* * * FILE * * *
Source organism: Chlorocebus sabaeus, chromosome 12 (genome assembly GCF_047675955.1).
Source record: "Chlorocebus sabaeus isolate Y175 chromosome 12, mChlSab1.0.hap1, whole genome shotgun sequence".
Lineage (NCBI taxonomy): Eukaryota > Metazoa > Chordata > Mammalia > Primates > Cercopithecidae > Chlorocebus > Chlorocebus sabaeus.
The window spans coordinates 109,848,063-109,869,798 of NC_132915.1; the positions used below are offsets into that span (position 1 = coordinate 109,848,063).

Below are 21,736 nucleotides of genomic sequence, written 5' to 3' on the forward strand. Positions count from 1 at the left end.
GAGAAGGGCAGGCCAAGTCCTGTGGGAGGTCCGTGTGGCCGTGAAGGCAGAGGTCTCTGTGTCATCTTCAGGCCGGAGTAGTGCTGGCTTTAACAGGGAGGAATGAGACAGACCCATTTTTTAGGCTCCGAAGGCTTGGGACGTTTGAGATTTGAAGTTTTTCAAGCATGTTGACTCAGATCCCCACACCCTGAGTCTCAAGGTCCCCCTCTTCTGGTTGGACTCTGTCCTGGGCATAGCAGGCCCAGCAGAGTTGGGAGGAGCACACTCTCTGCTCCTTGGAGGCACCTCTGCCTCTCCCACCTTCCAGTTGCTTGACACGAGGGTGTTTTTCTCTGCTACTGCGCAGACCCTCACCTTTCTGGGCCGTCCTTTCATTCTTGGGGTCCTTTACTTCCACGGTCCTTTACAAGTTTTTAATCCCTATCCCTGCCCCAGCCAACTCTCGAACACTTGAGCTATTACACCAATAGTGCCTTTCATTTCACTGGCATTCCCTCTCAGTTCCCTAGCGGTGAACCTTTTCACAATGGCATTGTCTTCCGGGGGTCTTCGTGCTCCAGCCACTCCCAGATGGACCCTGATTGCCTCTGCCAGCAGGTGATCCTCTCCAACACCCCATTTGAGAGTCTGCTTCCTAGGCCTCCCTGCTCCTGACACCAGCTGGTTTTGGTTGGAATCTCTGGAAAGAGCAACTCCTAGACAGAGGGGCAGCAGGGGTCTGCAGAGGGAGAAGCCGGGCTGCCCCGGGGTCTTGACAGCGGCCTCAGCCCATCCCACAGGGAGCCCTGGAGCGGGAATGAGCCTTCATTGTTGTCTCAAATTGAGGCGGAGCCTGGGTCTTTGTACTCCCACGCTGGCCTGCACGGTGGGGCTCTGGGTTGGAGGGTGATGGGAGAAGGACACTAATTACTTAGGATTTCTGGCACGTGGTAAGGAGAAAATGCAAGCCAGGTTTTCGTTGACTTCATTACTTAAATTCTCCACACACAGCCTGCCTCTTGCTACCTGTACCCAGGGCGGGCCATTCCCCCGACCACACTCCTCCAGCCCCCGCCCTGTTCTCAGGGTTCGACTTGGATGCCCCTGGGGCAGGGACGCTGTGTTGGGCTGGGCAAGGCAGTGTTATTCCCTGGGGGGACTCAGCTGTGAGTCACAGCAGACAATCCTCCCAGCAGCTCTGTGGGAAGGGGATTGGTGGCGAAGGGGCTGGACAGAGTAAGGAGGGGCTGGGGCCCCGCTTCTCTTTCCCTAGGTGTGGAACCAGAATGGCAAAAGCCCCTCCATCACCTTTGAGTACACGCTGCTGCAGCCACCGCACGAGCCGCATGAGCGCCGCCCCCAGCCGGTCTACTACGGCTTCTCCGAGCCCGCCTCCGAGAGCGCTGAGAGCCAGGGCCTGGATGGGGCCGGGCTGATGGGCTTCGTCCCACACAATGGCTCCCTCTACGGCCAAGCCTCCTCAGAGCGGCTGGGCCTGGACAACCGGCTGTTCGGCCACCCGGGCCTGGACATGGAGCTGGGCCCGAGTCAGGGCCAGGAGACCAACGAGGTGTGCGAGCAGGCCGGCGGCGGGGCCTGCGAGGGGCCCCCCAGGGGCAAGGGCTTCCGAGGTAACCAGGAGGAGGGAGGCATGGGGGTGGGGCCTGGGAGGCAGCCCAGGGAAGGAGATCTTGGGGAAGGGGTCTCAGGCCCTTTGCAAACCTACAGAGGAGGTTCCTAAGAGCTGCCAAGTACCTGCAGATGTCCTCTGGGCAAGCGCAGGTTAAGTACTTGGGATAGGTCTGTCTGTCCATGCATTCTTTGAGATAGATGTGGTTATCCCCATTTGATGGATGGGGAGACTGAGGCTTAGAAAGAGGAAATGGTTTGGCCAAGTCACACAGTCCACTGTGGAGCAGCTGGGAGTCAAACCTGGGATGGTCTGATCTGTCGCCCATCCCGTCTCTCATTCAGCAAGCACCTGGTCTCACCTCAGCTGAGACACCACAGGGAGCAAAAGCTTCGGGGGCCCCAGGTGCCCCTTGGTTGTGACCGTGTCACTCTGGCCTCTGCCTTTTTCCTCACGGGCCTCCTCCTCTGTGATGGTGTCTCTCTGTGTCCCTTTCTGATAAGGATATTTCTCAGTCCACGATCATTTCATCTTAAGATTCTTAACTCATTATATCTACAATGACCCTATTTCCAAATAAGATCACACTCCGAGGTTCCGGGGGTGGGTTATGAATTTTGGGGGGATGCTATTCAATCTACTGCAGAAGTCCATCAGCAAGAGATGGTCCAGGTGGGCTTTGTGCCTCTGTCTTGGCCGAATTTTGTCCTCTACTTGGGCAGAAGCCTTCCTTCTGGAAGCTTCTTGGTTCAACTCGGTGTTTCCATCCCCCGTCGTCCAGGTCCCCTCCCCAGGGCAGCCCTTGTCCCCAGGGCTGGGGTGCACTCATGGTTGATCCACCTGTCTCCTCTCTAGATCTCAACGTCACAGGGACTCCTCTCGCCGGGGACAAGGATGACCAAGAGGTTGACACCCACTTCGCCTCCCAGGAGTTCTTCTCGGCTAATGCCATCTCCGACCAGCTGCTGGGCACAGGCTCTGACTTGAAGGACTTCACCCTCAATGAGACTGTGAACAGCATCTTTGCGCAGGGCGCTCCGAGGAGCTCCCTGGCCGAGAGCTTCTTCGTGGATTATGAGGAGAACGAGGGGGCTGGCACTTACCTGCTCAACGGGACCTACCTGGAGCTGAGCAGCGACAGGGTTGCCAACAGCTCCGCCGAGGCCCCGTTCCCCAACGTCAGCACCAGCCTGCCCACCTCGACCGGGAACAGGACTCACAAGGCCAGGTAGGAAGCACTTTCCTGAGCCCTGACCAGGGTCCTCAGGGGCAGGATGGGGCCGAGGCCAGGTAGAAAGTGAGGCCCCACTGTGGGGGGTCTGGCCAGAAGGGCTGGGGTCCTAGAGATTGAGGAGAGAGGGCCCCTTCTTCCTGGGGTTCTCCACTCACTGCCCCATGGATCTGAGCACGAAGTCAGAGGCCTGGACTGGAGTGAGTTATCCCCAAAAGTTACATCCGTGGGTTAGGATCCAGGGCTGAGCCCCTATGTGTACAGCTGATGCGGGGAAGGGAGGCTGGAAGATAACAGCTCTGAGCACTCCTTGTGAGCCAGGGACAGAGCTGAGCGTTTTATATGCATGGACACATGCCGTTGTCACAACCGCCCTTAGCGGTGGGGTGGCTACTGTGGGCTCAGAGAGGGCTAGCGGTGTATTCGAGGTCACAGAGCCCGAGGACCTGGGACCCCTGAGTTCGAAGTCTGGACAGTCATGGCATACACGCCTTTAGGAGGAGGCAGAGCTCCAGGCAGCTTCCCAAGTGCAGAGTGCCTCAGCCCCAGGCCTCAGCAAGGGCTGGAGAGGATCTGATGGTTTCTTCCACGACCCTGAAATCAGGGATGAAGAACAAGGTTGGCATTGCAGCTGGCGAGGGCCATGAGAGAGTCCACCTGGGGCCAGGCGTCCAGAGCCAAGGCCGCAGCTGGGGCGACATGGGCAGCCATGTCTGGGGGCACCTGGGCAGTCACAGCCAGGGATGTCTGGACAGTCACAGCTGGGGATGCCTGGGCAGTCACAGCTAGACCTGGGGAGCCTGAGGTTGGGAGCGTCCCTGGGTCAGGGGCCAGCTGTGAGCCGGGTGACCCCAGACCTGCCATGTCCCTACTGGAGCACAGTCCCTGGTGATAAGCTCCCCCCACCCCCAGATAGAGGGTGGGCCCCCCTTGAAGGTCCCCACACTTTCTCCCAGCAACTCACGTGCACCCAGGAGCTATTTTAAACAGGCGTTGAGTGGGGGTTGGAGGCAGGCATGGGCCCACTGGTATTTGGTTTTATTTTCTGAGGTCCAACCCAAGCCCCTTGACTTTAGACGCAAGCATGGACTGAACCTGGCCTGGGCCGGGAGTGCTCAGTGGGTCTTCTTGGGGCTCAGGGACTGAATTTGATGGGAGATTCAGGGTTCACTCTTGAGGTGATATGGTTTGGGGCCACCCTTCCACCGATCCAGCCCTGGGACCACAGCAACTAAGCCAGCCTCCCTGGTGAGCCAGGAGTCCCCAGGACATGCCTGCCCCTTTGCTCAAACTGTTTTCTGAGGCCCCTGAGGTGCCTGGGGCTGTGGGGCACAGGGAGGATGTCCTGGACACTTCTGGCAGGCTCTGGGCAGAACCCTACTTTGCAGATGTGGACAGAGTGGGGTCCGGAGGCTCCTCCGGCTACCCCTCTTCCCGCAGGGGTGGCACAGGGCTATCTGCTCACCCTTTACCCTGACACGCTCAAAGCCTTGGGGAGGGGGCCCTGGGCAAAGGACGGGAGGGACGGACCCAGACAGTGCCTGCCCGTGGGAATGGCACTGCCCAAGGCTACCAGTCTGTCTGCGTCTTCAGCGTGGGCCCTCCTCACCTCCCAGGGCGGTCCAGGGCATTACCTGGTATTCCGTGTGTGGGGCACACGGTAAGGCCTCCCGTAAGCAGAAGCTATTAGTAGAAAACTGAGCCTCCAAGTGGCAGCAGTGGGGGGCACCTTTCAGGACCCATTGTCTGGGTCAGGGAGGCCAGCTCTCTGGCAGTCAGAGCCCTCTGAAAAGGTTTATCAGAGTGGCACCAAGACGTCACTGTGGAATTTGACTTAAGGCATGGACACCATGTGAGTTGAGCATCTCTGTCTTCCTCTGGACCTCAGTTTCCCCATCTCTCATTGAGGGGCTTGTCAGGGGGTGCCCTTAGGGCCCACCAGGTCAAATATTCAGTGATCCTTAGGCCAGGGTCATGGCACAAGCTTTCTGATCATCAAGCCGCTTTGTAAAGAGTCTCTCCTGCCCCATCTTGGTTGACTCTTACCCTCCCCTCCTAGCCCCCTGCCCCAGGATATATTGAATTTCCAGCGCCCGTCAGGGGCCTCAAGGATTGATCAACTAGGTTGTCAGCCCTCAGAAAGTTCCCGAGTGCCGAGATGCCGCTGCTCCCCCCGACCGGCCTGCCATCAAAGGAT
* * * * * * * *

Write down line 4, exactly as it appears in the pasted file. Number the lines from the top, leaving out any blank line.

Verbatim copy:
The window spans coordinates 109,848,063-109,869,798 of NC_132915.1; the positions used below are offsets into that span (position 1 = coordinate 109,848,063).